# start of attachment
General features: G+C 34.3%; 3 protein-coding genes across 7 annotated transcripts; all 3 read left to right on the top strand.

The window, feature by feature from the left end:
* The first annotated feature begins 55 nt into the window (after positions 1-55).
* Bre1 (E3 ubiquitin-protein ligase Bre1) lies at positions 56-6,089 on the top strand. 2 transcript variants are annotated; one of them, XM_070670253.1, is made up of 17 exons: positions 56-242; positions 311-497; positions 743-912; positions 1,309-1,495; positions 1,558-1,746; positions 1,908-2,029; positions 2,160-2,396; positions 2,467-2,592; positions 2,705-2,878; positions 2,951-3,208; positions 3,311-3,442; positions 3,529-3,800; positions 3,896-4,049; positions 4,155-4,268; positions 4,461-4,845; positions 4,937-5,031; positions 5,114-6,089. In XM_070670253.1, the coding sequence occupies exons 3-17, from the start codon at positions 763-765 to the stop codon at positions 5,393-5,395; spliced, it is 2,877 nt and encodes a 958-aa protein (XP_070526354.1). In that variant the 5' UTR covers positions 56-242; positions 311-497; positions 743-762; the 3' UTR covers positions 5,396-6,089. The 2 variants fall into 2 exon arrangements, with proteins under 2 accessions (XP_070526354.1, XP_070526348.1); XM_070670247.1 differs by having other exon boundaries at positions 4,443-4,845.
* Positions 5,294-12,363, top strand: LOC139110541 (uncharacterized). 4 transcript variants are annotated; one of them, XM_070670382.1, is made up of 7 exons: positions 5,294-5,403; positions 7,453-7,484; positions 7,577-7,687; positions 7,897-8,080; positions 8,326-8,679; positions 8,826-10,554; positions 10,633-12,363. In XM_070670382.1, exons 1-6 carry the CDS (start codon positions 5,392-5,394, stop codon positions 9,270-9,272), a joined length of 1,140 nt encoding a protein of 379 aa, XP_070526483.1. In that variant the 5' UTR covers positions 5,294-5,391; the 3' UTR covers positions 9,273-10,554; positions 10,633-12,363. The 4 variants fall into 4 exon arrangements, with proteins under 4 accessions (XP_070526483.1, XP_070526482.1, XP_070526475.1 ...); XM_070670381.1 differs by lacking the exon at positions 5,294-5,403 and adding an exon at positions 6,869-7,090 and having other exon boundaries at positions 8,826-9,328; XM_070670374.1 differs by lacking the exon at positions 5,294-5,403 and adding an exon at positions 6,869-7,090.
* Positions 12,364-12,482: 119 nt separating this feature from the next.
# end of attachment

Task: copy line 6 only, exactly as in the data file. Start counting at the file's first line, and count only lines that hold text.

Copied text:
* Positions 12,364-12,482: 119 nt separating this feature from the next.